When Bump stepped up to run Suwannee 18 years ago, he realized that one of the biggest expenses he faced was their workers’ compensation insurance premium. It seems simple when he explains, “Accidents just cannot be tolerated in the mill because they have the real potential to be tragic. And, when I knew we could also control the premiums by eliminating accidents, why wouldn’t we? We started out by asking our people what they thought they needed to do to be safe, and we put it into practice. We built on that. Our people are our greatest asset, and they deserve credit for buying into and executing our safety program because they are the key to its success.”

How do they do it?
Written policies make it real. Suwannee safety policies are clearly written—and talked about routinely. Ask any employee about any machine, and you’ll get the same answer. All of them know about the equipment and understand the safety rules for each. Signage is carefully marked and easily visible. Everyone from office staff to the heavy machinery operators understands the vital need to have lock out/tag out procedures posted strategically. It’s preventive safety that saves lives.

Each year starts with a slogan. Suwannee encourages employees to participate in safety planning. Each year, employees submit possible slogans for the company’s annual safety banner. Winning slogan-writers win $100 and enjoy seeing their safety slogans used companywide.

Weekly safety meetings keep it fresh. All year long, and department by department, safety is the topic of weekly, mandatory meetings. Supervisors discuss safety measures that directly affect the departments and the company. The key, says company president Daniel Dickert, is that “there is no room for complacency. Every day, every hour and every minute in a factory is a chance for an accident if you’re not aware.”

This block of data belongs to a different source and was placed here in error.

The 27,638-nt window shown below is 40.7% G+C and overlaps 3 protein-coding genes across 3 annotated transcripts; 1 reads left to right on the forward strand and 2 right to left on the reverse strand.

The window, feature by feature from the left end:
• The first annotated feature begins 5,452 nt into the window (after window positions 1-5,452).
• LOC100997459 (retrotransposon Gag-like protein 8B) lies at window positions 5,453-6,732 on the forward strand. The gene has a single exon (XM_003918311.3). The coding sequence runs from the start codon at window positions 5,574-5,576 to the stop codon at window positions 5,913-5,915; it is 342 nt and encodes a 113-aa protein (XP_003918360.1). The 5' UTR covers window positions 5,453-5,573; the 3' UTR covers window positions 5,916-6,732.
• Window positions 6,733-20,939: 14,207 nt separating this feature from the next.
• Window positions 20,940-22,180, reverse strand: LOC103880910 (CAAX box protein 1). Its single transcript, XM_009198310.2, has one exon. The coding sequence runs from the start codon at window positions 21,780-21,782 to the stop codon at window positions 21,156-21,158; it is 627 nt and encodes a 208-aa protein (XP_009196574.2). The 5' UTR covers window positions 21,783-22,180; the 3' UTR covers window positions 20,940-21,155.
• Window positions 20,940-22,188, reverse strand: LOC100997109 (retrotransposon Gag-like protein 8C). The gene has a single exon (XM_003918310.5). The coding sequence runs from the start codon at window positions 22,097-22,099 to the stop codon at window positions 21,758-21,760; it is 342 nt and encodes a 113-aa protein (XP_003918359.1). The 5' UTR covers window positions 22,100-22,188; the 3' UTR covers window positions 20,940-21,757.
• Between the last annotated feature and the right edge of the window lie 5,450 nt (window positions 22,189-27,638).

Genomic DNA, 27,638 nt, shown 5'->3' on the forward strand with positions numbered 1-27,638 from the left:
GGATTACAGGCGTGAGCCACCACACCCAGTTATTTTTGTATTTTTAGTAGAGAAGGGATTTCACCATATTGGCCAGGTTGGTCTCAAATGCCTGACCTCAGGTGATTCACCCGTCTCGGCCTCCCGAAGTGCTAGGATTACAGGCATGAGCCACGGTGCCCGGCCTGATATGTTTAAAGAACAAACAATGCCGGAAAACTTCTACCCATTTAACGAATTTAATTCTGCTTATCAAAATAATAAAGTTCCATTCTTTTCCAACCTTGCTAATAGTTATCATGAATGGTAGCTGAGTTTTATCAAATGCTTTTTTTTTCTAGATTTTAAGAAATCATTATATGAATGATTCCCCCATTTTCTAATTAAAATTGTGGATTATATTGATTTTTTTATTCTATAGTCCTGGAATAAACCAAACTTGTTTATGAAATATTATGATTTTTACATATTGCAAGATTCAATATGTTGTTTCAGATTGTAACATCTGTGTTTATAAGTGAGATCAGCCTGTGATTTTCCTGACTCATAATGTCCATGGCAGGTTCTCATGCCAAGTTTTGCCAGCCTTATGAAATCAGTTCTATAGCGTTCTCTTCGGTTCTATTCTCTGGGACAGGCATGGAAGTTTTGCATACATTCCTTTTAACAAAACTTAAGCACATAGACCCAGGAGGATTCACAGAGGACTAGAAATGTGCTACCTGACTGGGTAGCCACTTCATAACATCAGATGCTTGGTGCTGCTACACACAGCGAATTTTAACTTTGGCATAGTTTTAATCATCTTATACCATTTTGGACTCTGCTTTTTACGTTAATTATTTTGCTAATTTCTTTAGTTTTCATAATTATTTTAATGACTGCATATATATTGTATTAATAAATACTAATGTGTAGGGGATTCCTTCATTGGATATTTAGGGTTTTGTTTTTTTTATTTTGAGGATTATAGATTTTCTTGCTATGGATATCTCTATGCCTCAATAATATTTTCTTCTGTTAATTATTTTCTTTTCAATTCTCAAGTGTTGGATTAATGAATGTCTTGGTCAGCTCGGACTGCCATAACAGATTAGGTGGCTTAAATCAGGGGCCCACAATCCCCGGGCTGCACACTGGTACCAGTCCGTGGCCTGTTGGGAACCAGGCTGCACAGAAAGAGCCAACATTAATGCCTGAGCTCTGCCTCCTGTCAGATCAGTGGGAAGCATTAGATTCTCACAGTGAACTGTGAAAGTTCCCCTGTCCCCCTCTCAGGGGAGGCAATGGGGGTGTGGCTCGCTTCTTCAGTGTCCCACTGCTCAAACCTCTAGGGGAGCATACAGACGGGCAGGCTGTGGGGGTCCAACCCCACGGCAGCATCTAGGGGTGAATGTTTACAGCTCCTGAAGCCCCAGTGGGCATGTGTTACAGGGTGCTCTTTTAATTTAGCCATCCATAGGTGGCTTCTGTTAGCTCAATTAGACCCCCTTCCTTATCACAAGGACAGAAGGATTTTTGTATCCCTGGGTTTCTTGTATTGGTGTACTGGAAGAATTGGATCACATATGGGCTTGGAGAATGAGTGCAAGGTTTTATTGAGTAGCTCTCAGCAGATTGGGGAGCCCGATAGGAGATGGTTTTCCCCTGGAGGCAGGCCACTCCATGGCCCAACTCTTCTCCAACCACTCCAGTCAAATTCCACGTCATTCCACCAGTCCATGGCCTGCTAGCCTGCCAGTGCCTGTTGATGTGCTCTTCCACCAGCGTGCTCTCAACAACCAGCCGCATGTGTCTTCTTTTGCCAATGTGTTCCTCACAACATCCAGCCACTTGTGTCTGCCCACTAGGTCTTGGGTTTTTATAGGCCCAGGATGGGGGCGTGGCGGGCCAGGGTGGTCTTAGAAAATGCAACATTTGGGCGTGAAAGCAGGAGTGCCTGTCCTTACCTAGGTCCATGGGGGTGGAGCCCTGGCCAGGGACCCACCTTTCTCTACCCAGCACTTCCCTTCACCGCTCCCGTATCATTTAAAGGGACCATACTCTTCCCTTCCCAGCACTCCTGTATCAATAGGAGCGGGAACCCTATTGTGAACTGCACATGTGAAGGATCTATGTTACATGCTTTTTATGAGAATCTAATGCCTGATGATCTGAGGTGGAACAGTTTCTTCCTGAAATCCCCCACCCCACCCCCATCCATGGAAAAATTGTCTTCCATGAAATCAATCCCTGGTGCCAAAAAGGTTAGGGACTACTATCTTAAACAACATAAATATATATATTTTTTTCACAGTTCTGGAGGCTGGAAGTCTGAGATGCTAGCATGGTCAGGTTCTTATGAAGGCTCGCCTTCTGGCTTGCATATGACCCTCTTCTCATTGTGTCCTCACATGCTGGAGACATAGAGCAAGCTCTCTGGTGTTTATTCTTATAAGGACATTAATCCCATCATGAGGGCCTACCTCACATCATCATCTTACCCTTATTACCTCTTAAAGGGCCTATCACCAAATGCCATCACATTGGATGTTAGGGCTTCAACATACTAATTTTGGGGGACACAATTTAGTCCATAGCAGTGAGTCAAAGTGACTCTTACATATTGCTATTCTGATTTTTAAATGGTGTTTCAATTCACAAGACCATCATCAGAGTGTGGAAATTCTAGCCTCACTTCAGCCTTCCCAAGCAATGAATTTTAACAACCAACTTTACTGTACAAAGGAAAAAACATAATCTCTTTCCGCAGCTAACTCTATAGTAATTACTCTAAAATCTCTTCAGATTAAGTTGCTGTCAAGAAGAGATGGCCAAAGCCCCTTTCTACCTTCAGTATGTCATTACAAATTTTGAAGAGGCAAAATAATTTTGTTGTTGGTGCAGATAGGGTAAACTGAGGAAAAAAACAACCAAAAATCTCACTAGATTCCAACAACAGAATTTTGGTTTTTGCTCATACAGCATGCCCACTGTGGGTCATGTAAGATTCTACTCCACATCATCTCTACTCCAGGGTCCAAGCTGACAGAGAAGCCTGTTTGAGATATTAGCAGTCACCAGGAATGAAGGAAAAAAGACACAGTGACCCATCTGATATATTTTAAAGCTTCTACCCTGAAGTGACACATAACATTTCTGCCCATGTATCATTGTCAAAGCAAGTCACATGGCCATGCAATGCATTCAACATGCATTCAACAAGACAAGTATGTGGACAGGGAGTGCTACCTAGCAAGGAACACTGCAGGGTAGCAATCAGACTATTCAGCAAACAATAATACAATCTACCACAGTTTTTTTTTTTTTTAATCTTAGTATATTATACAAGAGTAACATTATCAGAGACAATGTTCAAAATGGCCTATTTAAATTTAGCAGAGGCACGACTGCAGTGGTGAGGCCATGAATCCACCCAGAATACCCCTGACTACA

Quarterly employee meetings reward success. Each quarter, Suwannee Lumber closes for a few hours to celebrate safety with an all-employee barbecue lunch. They talk about safety, highlight it and reward it.

The rewards are worthwhile. Employees with no unexcused absences, no discipline actions and zero injuries or accidents earn a ticket to be used in quarterly drawings. When an entire department succeeds in the same way, the employees in that department earn an extra ticket. At the quarterly meetings, the ticket stubs are pulled for different prizes from cameras to gift cards. It’s a two-hour affair with thousands of dollars in prizes.

Annual safety meeting wraps up the year with a bang! Suwannee employees still talk about 2007 and 2008. Those were the years the lumber mill gave away a shiny new truck in the year-end grand prize drawing. This past year they spent the same amount, but decided to give away more awards, such as televisions, electronic equipment and $500 Walmart gift cards. The idea was to help ease the tough economy for more employees. Bump explains, “We had folks with spouses out of work, and times are just hard all over. It seemed like a good year to spread the reward money between more of our people for jobs well done.”

The right thing to do
In all, it’s a well-cultivated company culture with a firm belief that safety pays. And for Suwannee Lumber Company, it does.